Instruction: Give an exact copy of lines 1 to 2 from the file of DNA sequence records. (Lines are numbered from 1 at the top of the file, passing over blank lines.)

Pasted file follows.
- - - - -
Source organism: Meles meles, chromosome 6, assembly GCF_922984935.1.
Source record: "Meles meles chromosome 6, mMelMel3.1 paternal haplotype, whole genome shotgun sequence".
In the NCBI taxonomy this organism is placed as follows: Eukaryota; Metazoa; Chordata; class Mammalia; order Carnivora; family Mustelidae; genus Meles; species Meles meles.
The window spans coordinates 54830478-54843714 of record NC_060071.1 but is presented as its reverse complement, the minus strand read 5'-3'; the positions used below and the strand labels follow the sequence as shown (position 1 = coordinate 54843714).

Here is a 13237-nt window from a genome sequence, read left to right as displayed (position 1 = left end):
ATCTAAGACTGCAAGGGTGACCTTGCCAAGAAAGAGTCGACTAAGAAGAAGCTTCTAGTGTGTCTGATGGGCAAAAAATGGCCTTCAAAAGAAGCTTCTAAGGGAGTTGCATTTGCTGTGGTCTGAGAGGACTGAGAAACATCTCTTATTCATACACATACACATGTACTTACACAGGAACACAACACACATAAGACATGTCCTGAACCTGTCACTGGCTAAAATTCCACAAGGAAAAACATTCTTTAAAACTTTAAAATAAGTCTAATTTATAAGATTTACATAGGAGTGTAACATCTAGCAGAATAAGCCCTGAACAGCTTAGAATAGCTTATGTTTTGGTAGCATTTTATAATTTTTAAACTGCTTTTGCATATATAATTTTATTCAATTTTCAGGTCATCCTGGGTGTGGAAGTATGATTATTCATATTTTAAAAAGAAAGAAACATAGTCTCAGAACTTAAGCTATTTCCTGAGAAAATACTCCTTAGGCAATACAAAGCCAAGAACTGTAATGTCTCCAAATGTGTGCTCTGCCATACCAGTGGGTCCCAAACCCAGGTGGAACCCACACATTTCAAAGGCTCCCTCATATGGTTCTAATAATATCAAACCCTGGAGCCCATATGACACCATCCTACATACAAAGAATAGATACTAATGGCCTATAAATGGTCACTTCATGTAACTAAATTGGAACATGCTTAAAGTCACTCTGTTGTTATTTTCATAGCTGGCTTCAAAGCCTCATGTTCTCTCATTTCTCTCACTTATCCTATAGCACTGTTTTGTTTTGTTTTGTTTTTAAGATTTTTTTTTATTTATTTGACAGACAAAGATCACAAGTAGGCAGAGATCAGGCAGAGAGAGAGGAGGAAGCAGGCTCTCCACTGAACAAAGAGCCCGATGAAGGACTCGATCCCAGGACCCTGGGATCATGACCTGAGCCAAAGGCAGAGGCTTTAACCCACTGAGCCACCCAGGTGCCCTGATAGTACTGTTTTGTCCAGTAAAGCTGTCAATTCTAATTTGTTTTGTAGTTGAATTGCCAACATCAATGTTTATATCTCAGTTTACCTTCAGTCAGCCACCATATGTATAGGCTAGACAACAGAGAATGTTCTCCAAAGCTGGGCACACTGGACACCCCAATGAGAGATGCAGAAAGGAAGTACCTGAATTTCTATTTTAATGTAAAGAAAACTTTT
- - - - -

Source organism: Meles meles, chromosome 6, assembly GCF_922984935.1.
Source record: "Meles meles chromosome 6, mMelMel3.1 paternal haplotype, whole genome shotgun sequence".